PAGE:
Inclusive design broadens reach in DBA Challenge

The practice of inclusive design is being adopted by a widening range of design groups, says the Design Business Association, which has unveiled the shortlist for its sixth annual Inclusive Design Challenge, organised in collaboration with the Helen Hamlyn Research Centre at the Royal College of Art.

Ideas generated by six consultancies have been shortlisted for the competition – three from product design groups and three by graphic or branding consultancies. It is the first time there has been an equal split between the two disciplines – an indication, it says, of a ‘growing awareness, from designers of all disciplines and their clients, of the benefits of being associated with inclusive design’.

‘The challenge started off rather product based, as people felt that it was easier to demonstrate inclusive design ideas through products. But we keep the brief open, to get as many entries as possible, and there are now more from the communications side,’ says DBA programme director Hannah Paterson.

Each entry is conceived to solve usability difficulties faced by people with sight, mobility, cognitive and dexterity problems. On the communications side, Adecco is presenting a food packaging graphic system which allows consumers to easily identify a product’s ingredients, including those connected with food allergies and health concerns. Another food-related entry is Coley Porter Bell’s talking packaging, The Chatterpack, which guides customers with warnings or suggestions.

Wire Design is putting forward a computer software package for designers called Consider, which enables users to view the way a piece of design work would appear to people with different visual impairments. The programme is intended to be embedded into Adobe software and can recreate the viewing conditions of those with vision cataracts, dyslexia or diabetic retinopathy, a disease of the retina due to diabetes.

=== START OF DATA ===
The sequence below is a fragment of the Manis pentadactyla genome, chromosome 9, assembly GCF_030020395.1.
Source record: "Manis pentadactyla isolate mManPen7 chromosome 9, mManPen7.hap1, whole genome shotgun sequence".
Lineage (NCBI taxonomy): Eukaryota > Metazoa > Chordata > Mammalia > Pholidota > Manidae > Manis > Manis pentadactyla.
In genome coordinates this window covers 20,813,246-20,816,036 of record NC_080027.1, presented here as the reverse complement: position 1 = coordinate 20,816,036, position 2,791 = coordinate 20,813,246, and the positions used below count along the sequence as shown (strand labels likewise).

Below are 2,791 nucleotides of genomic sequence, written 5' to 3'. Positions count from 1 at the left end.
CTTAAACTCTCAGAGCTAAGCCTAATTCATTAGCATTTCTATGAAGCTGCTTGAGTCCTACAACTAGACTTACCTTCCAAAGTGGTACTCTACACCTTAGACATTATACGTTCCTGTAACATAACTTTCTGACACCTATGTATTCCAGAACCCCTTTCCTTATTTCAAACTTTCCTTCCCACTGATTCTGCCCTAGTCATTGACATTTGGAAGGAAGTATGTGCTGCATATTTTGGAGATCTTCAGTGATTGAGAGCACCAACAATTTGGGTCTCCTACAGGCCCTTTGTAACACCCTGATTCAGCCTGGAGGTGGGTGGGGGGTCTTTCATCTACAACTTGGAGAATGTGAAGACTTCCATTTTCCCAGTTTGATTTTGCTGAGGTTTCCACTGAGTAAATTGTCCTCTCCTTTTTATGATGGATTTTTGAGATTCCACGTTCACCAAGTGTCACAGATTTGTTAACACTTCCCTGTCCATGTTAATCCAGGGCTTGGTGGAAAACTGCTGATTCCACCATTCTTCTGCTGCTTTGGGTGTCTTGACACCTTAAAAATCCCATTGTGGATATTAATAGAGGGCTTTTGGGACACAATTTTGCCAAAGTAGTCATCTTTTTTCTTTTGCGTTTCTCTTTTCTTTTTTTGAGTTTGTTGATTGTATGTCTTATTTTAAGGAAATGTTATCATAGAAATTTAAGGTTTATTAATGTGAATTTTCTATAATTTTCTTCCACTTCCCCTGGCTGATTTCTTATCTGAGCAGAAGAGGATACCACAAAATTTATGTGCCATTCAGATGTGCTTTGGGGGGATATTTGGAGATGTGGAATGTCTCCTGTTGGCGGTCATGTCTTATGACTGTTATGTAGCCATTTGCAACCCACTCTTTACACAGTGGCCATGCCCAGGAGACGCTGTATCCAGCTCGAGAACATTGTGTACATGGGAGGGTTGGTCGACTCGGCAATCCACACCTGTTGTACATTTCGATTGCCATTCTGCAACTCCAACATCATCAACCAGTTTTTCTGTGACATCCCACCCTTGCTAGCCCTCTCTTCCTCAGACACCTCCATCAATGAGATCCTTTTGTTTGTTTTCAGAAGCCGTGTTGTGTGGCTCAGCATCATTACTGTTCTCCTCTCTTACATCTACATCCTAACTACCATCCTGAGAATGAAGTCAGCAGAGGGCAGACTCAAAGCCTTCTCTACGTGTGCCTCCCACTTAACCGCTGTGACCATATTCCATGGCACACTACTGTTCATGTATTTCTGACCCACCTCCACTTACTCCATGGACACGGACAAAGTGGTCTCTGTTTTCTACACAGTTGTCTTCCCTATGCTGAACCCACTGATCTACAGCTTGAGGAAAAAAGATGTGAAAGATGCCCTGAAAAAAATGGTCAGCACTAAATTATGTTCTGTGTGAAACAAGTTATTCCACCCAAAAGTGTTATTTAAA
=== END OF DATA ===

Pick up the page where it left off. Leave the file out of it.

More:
‘My big worry is that there are more people aware of inclusive design issues, but they don’t understand how to approach it,’ says Wire Design founding partner John Corcoran. ‘We are trying to demonstrate the principle that there is a need for this kind of product and to look at the relationship between clients and designers [on this issue].’

Matter New Product Development has designed a fire extinguisher for use in the home, with attention to difficulties encountered by visually impaired people or those with mobility or dexterity problems. Felton Communications’s entry aims to reduce job opportunity discrimination against disabled people, with a website offering information for employers and training opportunities. Wood & Wood Design is entering The Caddy – an alternative travel accessory to the ‘granny trolley’, that, it claims, will aid and enhance mobility.

The design challenge aims to raise the profile of inclusive design in new product development on both the consultancy and client side. However, none of the products from previous years have yet been put into production, according to Paterson. Last year’s winner, Pearson Matthews, is still in discussions over the possible manufacture of its Clevername plaster, she says (DW 10 February 2005).

‘There are lots of patents being sought, but clients tend to identify particular needs themselves rather than go down the route of letting people come to them with ideas,’ says Paterson.

By Scott Billings


• Shortlisted consultancies/ Wood & Wood Design, Wire Design, Felton Communications, Matter New Product Development, Coley Porter Bell and Adecco (IBM’s design and copywriting team)

• Organised in association with the Helen Hamlyn Research Centre at the Royal College of Art, where the winner will be announced on 22 February

• There are 6.8 million disabled people of working age in the UK

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